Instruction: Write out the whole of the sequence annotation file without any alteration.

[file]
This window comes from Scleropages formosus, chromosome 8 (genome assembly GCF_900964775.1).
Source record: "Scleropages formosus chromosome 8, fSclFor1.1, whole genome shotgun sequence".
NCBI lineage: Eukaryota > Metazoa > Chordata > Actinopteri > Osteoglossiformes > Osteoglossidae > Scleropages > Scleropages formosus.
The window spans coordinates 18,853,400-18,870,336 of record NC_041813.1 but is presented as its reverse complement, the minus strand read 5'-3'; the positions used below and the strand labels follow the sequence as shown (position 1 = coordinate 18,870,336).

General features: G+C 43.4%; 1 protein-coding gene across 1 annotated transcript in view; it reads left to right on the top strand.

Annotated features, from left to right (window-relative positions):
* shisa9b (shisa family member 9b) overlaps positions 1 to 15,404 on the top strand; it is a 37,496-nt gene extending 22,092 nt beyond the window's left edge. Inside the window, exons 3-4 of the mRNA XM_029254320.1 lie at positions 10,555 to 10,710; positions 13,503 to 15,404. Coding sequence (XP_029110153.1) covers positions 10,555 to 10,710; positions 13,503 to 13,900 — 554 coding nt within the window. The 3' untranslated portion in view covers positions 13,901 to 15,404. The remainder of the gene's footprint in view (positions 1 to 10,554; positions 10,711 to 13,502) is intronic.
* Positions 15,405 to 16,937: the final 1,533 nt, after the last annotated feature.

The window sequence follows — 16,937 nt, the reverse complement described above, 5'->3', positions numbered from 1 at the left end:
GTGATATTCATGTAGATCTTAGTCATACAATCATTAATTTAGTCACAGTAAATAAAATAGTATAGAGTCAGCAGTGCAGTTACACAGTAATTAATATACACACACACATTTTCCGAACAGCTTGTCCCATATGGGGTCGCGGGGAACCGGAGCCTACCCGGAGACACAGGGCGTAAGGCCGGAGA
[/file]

This window comes from Scleropages formosus, chromosome 8 (genome assembly GCF_900964775.1).
Source record: "Scleropages formosus chromosome 8, fSclFor1.1, whole genome shotgun sequence".
NCBI lineage: Eukaryota > Metazoa > Chordata > Actinopteri > Osteoglossiformes > Osteoglossidae > Scleropages > Scleropages formosus.
The window spans coordinates 18,853,400-18,870,336 of record NC_041813.1 but is presented as its reverse complement, the minus strand read 5'-3'; the positions used below and the strand labels follow the sequence as shown (position 1 = coordinate 18,870,336).

General features: G+C 43.4%; 1 protein-coding gene across 1 annotated transcript in view; it reads left to right on the top strand.

Annotated features, from left to right (window-relative positions):
* shisa9b (shisa family member 9b) overlaps positions 1 to 15,404 on the top strand; it is a 37,496-nt gene extending 22,092 nt beyond the window's left edge. Inside the window, exons 3-4 of the mRNA XM_029254320.1 lie at positions 10,555 to 10,710; positions 13,503 to 15,404. Coding sequence (XP_029110153.1) covers positions 10,555 to 10,710; positions 13,503 to 13,900 — 554 coding nt within the window. The 3' untranslated portion in view covers positions 13,901 to 15,404. The remainder of the gene's footprint in view (positions 1 to 10,554; positions 10,711 to 13,502) is intronic.
* Positions 15,405 to 16,937: the final 1,533 nt, after the last annotated feature.

The window sequence follows — 16,937 nt, the reverse complement described above, 5'->3', positions numbered from 1 at the left end:
GTGATATTCATGTAGATCTTAGTCATACAATCATTAATTTAGTCACAGTAAATAAAATAGTATAGAGTCAGCAGTGCAGTTACACAGTAATTAATATACACACACACATTTTCCGAACAGCTTGTCCCATATGGGGTCGCGGGGAACCGGAGCCTACCCGGAGACACAGGGCGTAAGGCCGGAGA